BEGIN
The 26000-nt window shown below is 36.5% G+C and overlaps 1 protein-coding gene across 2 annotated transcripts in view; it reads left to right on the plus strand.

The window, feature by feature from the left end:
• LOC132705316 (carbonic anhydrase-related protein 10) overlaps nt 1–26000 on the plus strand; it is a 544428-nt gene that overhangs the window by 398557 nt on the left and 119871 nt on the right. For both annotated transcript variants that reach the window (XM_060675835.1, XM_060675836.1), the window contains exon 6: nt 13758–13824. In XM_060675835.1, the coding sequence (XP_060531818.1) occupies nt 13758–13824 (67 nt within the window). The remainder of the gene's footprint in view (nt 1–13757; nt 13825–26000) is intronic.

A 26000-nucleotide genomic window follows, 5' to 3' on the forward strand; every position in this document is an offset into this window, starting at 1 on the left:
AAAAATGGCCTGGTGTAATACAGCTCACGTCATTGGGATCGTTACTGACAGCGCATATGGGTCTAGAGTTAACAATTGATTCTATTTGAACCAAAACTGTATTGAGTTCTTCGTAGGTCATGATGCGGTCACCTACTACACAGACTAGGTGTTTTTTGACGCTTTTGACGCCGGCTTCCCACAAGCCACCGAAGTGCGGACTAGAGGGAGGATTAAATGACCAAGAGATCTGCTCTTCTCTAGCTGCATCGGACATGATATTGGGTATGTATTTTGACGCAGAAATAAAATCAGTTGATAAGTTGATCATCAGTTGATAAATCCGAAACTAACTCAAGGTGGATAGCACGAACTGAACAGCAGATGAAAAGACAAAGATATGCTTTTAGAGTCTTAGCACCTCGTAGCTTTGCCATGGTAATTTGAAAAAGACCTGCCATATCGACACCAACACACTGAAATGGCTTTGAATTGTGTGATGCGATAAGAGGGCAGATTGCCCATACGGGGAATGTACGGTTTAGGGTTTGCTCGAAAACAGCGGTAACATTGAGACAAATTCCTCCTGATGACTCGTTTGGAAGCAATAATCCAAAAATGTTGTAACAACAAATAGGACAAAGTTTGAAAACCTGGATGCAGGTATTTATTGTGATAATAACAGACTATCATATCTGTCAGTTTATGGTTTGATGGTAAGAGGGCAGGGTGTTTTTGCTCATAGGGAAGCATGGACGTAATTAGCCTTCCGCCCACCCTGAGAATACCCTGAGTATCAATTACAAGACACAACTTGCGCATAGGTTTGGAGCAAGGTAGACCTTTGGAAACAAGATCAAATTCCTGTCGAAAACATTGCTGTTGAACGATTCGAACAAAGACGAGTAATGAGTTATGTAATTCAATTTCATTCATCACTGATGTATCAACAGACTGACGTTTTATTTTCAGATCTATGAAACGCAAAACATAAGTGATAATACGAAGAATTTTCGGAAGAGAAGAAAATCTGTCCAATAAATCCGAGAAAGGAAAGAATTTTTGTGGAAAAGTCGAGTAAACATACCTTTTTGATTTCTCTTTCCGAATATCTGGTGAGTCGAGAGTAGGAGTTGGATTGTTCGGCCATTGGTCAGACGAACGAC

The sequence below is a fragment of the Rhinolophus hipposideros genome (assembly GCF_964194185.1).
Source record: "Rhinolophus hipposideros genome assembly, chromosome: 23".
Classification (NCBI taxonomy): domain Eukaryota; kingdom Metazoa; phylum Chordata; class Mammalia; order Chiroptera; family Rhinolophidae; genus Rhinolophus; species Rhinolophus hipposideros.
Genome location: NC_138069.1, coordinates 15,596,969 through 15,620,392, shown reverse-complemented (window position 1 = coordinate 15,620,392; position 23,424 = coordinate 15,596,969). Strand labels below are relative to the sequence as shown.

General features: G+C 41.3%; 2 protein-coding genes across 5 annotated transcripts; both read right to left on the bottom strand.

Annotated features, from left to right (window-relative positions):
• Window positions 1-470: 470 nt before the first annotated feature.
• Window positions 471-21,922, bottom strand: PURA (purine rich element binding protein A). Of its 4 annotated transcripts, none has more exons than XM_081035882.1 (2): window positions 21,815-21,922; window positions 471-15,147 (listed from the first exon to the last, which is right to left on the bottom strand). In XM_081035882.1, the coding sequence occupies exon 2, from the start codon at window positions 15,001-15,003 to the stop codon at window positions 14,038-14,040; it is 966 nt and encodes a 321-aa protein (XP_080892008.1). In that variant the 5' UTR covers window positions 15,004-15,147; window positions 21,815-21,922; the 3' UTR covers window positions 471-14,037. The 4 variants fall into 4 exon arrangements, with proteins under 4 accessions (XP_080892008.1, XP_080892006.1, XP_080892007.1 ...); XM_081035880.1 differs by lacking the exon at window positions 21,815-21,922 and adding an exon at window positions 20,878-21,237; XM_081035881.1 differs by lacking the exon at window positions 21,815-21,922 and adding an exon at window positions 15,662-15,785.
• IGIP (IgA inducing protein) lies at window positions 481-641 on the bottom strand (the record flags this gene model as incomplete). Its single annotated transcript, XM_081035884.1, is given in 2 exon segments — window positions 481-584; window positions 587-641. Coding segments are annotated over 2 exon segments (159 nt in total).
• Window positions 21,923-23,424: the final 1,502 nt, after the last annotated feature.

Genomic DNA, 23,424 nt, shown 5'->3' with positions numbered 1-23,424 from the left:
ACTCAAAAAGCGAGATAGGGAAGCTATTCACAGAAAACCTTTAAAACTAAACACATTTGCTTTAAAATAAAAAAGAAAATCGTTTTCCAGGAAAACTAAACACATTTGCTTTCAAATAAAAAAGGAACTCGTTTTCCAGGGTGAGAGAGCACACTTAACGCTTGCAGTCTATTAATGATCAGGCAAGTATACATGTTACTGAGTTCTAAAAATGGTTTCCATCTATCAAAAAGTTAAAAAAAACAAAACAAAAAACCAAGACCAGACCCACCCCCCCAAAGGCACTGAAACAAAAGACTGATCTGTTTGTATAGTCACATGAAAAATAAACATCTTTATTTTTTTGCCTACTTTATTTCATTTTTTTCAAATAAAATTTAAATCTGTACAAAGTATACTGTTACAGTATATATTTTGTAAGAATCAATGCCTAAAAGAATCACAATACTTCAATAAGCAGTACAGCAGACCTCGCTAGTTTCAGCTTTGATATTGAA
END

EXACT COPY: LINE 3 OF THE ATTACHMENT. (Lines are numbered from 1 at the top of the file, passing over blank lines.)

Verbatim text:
• LOC132705316 (carbonic anhydrase-related protein 10) overlaps nt 1–26000 on the plus strand; it is a 544428-nt gene that overhangs the window by 398557 nt on the left and 119871 nt on the right. For both annotated transcript variants that reach the window (XM_060675835.1, XM_060675836.1), the window contains exon 6: nt 13758–13824. In XM_060675835.1, the coding sequence (XP_060531818.1) occupies nt 13758–13824 (67 nt within the window). The remainder of the gene's footprint in view (nt 1–13757; nt 13825–26000) is intronic.